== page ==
There have been plenty of times I have received personal abuse, deaths threats and other forms of harassment online in response to my efforts hosting leaked data, most recently in the case of Patreon. As a result, I thought I would take some time out of the day to explain why I do what I do, and what I hope to accomplish with it.
Hosting the leaked data is a risky business. I accept the fact that one day I may be arrested for handling the data if it is alleged to have been stolen. As a result, my legal team are aware of my actions and we already have legal challenges to such an arrest should it be made. However, my reason for doing so is that there is a public interest whenever such data is leaked, both from journalists in established outlets and independent forms of media.
The alternative of not sharing the data is also rather grim. Frankly whether or not I make it available, that data will still be on the internet, and it only takes a quick Google search to reveal this. Most of the other places to obtain the data, however, are from unknown sources and are very difficult to verify the authenticity of the data. Not to mention, I have come across plenty of these sources where said files have malware attached to them, designed to work as people scramble to fulfill their curiosity and download the material without any form of scrutiny as to their origin. So regardless of who hosts it, that data shall always be available. By taking the responsibility to host a copy, it allows journalists and others to focus on the work of analysing the data and leaving the management of that source to me.
The exposure of the information further allows the public to vet what procedures are in place at companies to protect data. The unfortunate reality is that their security is already bypassed at the point of the leak, but that isn’t the end of the story. Passwords for example in the Patreon leak used bcrypt, a hashing algorithm designed to be extraordinarily difficult to brute force and reveal a user’s true password. This is an example of a very good security measure that other organisations and businesses should take note of, especially the many who still store passwords in plain text. It also allows people to identify vulnerabilities, such as how although Ashley Madison employed bcrypt as well, but this was negated thanks to them cutting corners and using MD5 in the process of storing the login tokens (see Joseph’s article on Motherboard here).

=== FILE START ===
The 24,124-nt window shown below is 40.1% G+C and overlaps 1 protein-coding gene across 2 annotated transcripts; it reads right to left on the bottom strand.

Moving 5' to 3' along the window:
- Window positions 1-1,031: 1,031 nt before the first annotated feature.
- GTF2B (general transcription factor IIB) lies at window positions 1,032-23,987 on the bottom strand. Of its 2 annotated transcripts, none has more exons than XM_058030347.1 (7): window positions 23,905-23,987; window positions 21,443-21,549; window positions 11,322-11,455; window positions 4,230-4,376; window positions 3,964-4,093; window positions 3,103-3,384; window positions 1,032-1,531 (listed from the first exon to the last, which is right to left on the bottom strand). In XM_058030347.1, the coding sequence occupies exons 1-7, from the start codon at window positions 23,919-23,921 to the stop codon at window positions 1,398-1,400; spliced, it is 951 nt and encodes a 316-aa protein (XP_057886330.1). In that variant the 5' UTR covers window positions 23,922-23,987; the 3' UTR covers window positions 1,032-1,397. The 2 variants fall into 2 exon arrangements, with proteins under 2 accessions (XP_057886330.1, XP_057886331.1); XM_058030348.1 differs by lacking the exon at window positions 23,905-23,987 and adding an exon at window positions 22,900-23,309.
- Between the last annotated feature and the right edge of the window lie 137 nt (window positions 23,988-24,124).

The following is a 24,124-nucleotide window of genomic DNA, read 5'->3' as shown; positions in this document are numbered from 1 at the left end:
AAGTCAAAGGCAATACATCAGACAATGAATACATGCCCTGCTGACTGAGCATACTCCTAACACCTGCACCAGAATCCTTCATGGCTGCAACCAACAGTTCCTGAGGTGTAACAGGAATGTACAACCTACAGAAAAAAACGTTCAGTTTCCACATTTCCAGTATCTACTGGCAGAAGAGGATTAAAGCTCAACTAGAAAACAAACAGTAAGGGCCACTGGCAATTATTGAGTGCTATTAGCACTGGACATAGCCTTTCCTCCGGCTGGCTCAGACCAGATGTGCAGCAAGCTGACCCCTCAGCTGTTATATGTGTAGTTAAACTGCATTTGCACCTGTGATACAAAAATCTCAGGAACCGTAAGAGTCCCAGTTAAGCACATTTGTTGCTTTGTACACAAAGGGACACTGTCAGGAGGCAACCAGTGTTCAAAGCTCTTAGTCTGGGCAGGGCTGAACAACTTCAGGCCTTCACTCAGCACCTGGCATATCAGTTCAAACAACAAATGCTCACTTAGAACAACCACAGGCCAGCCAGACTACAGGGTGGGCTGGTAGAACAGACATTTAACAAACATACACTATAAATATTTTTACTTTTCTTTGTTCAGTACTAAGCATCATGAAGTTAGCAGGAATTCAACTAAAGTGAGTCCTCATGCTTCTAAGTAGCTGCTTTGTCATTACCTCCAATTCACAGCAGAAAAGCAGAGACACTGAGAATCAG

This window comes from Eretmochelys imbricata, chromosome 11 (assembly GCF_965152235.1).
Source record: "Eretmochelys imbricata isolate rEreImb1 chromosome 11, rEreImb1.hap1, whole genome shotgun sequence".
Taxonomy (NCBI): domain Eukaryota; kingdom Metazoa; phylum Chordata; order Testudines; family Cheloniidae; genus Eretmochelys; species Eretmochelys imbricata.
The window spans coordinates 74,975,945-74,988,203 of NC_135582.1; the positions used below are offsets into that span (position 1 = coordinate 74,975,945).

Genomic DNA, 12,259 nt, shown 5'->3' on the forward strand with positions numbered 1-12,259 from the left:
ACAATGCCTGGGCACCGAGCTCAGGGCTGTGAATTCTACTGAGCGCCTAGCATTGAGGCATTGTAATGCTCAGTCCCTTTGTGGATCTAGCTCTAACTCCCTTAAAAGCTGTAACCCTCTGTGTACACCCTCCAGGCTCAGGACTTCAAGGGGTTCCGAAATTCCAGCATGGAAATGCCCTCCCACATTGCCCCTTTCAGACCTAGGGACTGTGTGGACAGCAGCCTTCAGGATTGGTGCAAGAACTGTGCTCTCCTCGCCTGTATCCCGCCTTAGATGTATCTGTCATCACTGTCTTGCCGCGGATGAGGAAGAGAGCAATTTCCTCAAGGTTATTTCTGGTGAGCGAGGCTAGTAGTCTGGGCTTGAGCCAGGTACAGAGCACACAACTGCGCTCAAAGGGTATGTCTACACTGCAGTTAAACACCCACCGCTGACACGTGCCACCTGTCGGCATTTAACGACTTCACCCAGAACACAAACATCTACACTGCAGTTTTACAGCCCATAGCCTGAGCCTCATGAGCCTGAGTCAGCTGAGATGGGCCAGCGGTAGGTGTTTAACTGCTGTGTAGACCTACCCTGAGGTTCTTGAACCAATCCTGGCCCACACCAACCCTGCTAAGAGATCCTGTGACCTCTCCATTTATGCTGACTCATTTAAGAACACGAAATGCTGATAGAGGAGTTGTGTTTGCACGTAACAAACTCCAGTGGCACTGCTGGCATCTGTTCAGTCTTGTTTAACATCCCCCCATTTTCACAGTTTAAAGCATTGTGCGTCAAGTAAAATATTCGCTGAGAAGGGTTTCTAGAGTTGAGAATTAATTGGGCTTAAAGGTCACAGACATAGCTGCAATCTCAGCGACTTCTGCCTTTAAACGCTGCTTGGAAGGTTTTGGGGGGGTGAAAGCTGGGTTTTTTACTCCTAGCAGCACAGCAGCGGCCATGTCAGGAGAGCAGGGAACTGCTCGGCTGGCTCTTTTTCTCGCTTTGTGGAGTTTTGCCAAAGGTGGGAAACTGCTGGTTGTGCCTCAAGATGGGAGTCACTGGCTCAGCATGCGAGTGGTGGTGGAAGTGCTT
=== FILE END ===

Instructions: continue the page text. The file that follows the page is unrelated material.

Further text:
Using leaked data allows us an understanding of the true state of affairs of how companies handle your personal data and emphasises to the corporations that personal data is not just another commodity. An organisation with strong password hashing policies like LastPass or indeed Patreon, means they have plenty of time to warn users to change their login credentials. Furthermore, a timely disclosure can repair the company image much better than trying to ignore the problem, as HackingTeam found out (and who still hold a grudge against me to this day for). All in all, the only way to avoid a major catastrophe is for companies to start adopting better ways they collect, use and dispose of data. If they do not need to store some information, then it should be disposed of, a fatal flaw in the operations of Ashley Madison. One of the reasons I support the use of bitcoin is that with no fraud risk from chargebacks, personal information does not need to be collected in the very first place.
Like many of the data breaches this year, it is not what happens once the data is leaked that is a problem, but what you do before it that matters. Taking the proper precautions and maintaining minimal user information, is the only way to safeguard against misuse either from the legal forces in play, or the rogue hackers looking for their next victim.